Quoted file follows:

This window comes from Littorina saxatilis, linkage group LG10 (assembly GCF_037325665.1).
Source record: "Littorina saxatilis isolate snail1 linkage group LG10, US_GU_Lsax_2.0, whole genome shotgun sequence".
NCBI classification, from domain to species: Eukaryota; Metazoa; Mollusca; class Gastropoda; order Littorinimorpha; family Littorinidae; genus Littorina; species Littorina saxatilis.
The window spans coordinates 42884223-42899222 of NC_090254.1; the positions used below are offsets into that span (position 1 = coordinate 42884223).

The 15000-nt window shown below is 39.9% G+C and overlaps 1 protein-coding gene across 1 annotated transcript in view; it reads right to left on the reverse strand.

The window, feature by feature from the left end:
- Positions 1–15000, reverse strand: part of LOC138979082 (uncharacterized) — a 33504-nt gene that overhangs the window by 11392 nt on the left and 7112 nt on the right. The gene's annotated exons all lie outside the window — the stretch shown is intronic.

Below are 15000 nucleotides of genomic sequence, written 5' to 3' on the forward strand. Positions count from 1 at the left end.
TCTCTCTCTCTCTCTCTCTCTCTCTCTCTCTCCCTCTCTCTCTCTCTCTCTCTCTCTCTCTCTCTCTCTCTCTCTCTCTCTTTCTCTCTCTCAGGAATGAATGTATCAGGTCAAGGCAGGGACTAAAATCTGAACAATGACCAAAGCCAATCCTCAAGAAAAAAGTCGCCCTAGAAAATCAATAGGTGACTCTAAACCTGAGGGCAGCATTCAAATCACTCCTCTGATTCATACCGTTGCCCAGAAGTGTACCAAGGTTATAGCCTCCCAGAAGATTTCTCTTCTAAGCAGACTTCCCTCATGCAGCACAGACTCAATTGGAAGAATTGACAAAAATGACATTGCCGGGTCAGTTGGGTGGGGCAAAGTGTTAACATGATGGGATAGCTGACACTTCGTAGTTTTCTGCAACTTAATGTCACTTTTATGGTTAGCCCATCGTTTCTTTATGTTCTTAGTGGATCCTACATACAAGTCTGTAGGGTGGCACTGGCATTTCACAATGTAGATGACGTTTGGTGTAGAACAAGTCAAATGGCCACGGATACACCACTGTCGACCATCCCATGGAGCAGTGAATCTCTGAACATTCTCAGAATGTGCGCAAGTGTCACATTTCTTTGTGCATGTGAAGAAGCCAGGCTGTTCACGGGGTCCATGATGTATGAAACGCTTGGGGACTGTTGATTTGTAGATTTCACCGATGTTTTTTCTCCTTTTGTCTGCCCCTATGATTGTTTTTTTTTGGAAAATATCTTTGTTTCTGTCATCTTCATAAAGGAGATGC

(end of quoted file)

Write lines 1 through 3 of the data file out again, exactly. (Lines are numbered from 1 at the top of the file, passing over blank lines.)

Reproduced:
This window comes from Littorina saxatilis, linkage group LG10 (assembly GCF_037325665.1).
Source record: "Littorina saxatilis isolate snail1 linkage group LG10, US_GU_Lsax_2.0, whole genome shotgun sequence".
NCBI classification, from domain to species: Eukaryota; Metazoa; Mollusca; class Gastropoda; order Littorinimorpha; family Littorinidae; genus Littorina; species Littorina saxatilis.